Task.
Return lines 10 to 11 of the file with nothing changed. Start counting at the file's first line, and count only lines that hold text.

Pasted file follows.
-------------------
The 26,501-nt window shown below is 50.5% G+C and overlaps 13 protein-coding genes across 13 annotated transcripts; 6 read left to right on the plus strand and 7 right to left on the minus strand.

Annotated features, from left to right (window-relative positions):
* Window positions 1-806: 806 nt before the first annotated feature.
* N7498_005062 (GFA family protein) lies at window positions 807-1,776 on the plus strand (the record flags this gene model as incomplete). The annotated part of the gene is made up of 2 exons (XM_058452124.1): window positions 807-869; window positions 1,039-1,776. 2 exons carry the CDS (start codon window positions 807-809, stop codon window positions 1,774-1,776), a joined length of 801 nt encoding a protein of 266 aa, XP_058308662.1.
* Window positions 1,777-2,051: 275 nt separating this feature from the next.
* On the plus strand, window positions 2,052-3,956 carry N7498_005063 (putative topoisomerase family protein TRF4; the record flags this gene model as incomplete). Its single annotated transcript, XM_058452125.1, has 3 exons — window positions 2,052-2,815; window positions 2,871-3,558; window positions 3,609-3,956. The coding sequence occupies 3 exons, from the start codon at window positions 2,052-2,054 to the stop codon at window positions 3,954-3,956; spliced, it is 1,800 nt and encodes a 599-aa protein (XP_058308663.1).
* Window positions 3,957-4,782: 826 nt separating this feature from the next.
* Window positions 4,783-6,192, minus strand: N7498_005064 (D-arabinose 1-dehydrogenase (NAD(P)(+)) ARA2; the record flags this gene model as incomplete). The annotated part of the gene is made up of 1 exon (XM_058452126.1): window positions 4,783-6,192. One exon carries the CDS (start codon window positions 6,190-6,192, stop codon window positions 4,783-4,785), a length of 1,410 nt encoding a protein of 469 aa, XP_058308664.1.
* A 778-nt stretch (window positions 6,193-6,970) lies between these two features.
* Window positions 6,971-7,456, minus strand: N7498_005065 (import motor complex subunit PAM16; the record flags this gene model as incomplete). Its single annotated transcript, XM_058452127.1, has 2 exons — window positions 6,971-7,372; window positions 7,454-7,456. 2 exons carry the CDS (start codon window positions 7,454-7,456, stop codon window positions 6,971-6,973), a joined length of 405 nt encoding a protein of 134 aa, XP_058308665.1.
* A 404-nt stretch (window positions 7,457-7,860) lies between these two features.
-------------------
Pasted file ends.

* Window positions 6,971-7,456, minus strand: N7498_005065 (import motor complex subunit PAM16; the record flags this gene model as incomplete). Its single annotated transcript, XM_058452127.1, has 2 exons — window positions 6,971-7,372; window positions 7,454-7,456. 2 exons carry the CDS (start codon window positions 7,454-7,456, stop codon window positions 6,971-6,973), a joined length of 405 nt encoding a protein of 134 aa, XP_058308665.1.
* A 404-nt stretch (window positions 7,457-7,860) lies between these two features.